Greeley Daily Tribune from Greeley, Colorado on March 2, 1976 · Page 2
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Greeley Daily Tribune from Greeley, Colorado · Page 2

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Greeley, Colorado
Issue Date:
Tuesday, March 2, 1976
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Page 2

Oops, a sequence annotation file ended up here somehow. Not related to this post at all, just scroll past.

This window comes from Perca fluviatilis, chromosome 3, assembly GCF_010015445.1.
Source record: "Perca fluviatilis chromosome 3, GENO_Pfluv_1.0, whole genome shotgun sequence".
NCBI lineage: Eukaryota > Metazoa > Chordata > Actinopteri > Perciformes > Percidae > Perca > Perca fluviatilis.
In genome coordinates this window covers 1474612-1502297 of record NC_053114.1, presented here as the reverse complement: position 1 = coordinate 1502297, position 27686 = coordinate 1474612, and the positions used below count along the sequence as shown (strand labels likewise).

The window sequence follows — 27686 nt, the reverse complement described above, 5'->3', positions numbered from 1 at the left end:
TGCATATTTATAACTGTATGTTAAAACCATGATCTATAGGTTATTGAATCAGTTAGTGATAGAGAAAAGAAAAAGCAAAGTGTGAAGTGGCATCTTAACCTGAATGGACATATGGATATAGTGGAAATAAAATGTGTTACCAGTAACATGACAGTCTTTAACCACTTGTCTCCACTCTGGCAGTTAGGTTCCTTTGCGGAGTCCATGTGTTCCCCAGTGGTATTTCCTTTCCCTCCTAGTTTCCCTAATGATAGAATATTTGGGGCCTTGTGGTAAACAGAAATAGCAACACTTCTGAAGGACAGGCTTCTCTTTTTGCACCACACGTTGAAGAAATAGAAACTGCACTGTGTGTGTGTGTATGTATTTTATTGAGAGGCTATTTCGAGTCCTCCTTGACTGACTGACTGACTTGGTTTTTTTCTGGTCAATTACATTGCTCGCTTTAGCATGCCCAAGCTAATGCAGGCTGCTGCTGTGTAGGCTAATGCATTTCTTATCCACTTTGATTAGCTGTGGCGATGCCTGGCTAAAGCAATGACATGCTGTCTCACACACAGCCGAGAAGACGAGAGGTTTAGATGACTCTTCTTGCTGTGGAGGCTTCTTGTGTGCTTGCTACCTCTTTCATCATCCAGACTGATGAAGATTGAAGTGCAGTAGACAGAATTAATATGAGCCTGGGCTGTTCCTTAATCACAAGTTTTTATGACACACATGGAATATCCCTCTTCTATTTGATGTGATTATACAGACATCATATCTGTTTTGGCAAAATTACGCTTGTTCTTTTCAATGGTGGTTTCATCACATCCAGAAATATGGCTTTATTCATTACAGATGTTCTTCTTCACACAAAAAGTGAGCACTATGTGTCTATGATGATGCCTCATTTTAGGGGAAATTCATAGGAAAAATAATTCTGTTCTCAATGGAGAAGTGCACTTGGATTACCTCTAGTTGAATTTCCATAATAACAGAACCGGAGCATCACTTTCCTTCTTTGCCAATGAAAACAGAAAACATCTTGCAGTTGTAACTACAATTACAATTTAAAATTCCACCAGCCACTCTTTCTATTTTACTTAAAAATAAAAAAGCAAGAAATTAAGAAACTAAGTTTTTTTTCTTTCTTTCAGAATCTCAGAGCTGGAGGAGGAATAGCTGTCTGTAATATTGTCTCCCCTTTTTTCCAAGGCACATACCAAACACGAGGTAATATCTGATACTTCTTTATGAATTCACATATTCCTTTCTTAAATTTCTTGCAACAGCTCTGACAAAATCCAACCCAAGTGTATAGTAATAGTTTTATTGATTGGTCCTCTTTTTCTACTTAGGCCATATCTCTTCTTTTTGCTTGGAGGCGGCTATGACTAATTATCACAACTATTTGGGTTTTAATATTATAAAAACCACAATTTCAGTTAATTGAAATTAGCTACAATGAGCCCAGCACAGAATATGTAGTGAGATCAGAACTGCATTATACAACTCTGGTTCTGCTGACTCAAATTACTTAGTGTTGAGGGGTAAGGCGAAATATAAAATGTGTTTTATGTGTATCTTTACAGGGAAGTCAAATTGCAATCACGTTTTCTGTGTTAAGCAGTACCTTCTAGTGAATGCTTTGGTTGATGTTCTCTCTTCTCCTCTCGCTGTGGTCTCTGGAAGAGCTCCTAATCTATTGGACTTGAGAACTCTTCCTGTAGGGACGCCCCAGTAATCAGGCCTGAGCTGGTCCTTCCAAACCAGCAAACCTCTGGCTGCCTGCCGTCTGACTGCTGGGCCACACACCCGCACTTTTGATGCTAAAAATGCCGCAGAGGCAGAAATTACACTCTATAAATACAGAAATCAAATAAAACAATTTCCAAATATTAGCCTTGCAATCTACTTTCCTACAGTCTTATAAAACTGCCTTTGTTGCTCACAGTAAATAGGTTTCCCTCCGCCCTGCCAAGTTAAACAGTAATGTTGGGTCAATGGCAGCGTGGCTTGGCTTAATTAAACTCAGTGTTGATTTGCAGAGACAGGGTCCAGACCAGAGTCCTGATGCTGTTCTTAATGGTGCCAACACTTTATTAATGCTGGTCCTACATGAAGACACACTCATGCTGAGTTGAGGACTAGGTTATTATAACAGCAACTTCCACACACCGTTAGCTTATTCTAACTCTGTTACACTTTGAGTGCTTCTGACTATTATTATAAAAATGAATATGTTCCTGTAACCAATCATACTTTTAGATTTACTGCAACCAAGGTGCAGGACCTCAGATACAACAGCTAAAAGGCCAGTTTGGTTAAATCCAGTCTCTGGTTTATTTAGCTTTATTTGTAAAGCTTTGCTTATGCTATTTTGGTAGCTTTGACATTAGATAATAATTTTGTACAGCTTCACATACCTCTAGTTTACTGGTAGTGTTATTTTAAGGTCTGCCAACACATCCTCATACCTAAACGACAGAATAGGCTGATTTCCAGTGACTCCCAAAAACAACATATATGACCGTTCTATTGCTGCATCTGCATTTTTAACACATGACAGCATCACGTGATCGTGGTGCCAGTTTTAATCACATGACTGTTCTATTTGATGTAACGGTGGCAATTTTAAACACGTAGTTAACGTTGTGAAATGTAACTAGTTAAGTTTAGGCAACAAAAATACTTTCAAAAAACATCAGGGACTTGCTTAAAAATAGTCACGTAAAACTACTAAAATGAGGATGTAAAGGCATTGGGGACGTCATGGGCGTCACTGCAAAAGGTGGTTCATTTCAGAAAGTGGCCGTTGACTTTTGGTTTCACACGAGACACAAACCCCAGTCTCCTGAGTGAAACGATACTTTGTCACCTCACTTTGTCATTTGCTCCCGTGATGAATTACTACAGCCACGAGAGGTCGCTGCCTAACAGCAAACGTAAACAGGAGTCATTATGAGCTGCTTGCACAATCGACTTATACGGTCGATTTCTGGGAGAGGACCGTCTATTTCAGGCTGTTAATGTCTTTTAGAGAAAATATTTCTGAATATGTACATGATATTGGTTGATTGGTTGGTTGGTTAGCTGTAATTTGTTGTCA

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2 GREELEY (Colg.) TRIBUNE Tu«.,Marck2,1171 City police cost 6 cents per person per day By MIKE PETERS Tribune Stiff Writer Although the total Increased over the 1974 costs, Greeley citizens paid more for candy and soft drinks than for police protection in 1975, according to Greeley Police Chief John Parkinson. Parkinson said in the department's annual report Monday that the citizens of Greeley paid an average of six cents per person per day for police protection in 1975. "Citizens paid more for cigarettes, gum, beer or soft drinks in 1975 than for the police services they requested," Parkinson reported. The year's per capita cost for police protection in Greeley was $22.90, compared to the national per capita average of $49.49. Greeley's 1974 per capita total was $18.50. Parkinson said the department will again strive to give citizens the very best protection they can receive for the money they pay in 1976. The crime clearance rate -those crimes in which an arrtet is made - also showed well In the 1975 report. According to Parkinson, 31.2 per cent of the crimes in Greeley were cleared. In 1974, the crime clearance rate wu 27.5 per cent. Traffic accidents in Greeley continue to increase in nunv bers, as the city averaged 8.39 traffic accidents per day for 1975. There were 3,063 accidents in 1975, up from 2,602 in 1974--a 17.7 per cent Increase. More than 9,000 drivers or pedestrians received traffic tickets during 1975. "If you were one of those 9,000 people," Parkinson said, "at least you are still alive." The accident section of the report showed the most dangerous Intersections In Greeley were 8th Avenue and 10th Street (27 accidents) 8th and 9th Street (26) and llth Avenue and 9th Street (26). There were fewer accidents (201) in Greeley in September than any other month, out that low total rose to the highest point in October to 299 accidents. According to graphs in the annual report, the most dangerous day was Friday, and the most dangerous driving time was 4 p.m. Sunday had the fewest accidents of any day of the week and there were fewer accidents between 5 and 6 a.m. than any other time. Nearly half--- 49.8per cent -of the 20,019 calls received by Greeley police during 1975 involved service calls such as family disturbances, minor juvenile problems, false burglar alarms and unfounded calls. Crime reports were 26.1 per cent of the total calls, according to the report. Police arrested 1,673 person! for various crimes in 1975. There were 964 adults arrested, compared to 689 juvenila. The juvenile arrest outnumbered the adult arrests in three of the 12 crime areas listed -burglary, theft, and auto theft. As opposed to the 1973 and 1974 totals, burglaries decreased in 1975. Although the total dropped only 13 burglaries - 589 in 1974 to 576 in 1975 -- it does show a reduction, which has not been the case in the past few years. Captain Richard McNamara said the most significant reduction was in December, 1975, as compared to December, 1974. "We had so many burglaries 1 in December, 1974, that we hsd to put all the officers on 12-hour shifts," McNamara said. "In December, 197S, that total dropped significantly, and we went for about two weeks without a burglary. There were more commercial burglaries )38) in March than any other month, and September took the prize for more residential burglaries with 39. Pets Supplies Tropical Fish ·pwpet Emporiun^ 1 Sorghum: Hope For B«nglid«h's Food Problem On the Indian subcontinent, supplement their diets with an change all that by introducing people have been known to unknown food. American CARE sorghum. Dacca, Bangladesh, starve to death rather than and the Mennonites hope to 425. 352-4634 SECOND MORTGAGE Made to your budget FLEXIBLE TERMS TO 120 MONTHS at payments you can AFFORD MOUNTAIN INDUSTRIAL BANK mi 7th Ave. Landfill report Continued from p«ge 1 had been pared significantly. -- Noted that portions of Weld 4?, Keenesburg-Keryey cutoff, remain closed due to dangerously weakened bridges, with detours required. Pilings are being installed for a bridge just north of Weld 52, a bridge north of Weld 16 has been posted for maximum 18 tons and a bridge north of Weld 34 is to be inspected for a possible by-pass route as a detour doesn't appear feasible. -- Directed planning and engineering aides to study 16 acres recently purchased by the county near the airport east of Greeley for possible use of two or three acres as a Humane Society shelter site. Staffers must decide whether rezonlng would be required, and whether any of the land lies in a flood plain. -- County Councilman Lacy Wilkinson, chairman of a five- member commissioner-appointed panel studying county legal advertising under the home rule charter, reported the panel voted unanimously to recommend the Greeley Booster as low bidder for the 1976 contract among four competing newspapers and two radio stations. However the panel still is to study possible uses of radio and county legal notice, allowed under the charter. -- Commissioners denied a recorded subdivision exemption asked by Dennis Stuehm. He sought to split 10 acres from a 80-acre parcel two miles east and a mile aud a half north of Ault. InCoiorado Territory The Weld County Bank started yesterday, Wednesday. D. C. Wyatt is President, S. A. Stevenson is Cashier. As it is composed of men of wealth, the money actually paid in, and the managers both honest and capable, we predict for it a successful career. The stockholders are composed of men of wealth from all parts of the county. -- Evans Journal, Nov. 8, 1876. Hon. .1. C. Shattuck, Superintendent of Public Instruction, went to Denver on Monday morning to assume the duties of his office. -- Tribune, Nov. 15, 1876. Quite a number of beaver and mink are being caught in the river now, and the skins find a ready market at our new glove factory. -- Tribune, Nov. 15, 1876. Somethings in life work, work, work. Like our 675 copier. Like our 675 copier. Like our 675 copier. The 675 has fewer moving parls. And fewer chances of anything going wrong. Take roll-feed, for example. It completely eliminates the jamming that happens when single sheets are picked up from a stack. Also, we keep the original outside the machine where it can't clog the works inside the machine--or get crumpled up. So, you see, our 675 is designed to keep troubles away so you can do more work. Call for a demonstration. AMCK Ph. 3S3-0246 807 8th St. Henry Block has 17 reasons why you should come to us for Income tax help. Reason 14. We're human, and once in a great while we make a mistake. But if our error means you must pay additional tax, you pay only the tax. We pay any interest or penalty. We stand behind our work. HR BLOCK THE INCOME TAX PEOPLE 1404 8th AVENUE Op«n » ».m.-1 p.m. WMhdiyi, »-S Sit. Phont M3-I500 OPEN SATURDAY-NO APPOINTMENT NECESSARY HISTORIC INDIAN PORTRAIT EXHIBIT mARCH 2 - 6 1898 Peace Ji :ollectic VIEW THE WORLD'S LARGEST COLLECTION OF INDIAN PORTRAITS IN COLOR , TAKEN IN 1090 DURING THE INDIAN CONGRESS IN OfTlAHA. THE COLLECTION OF OVER 135 BEAUTIFUL, HAND -COLORED PHOTOGRAPHS 15 LIGHTED AND INCORPORATES IT1USIC AND NARRATION A3 WELL A3 MAPS AND OTHER GRAPHICS PERTAINING TO THE AfDERICAN INDIAN. TRULY A Dl -CENTENNIAL TREAT FOR THE ENTIRE FAlTllLY i ii ^ greeley mall ir Highway 34 By-Pat* at 23rd Avenue in Greeley Anothtr fgltr.widtr Projtct Mon-Fri 103m-9pm Sat 10am-6pm Sun Noon · 5pm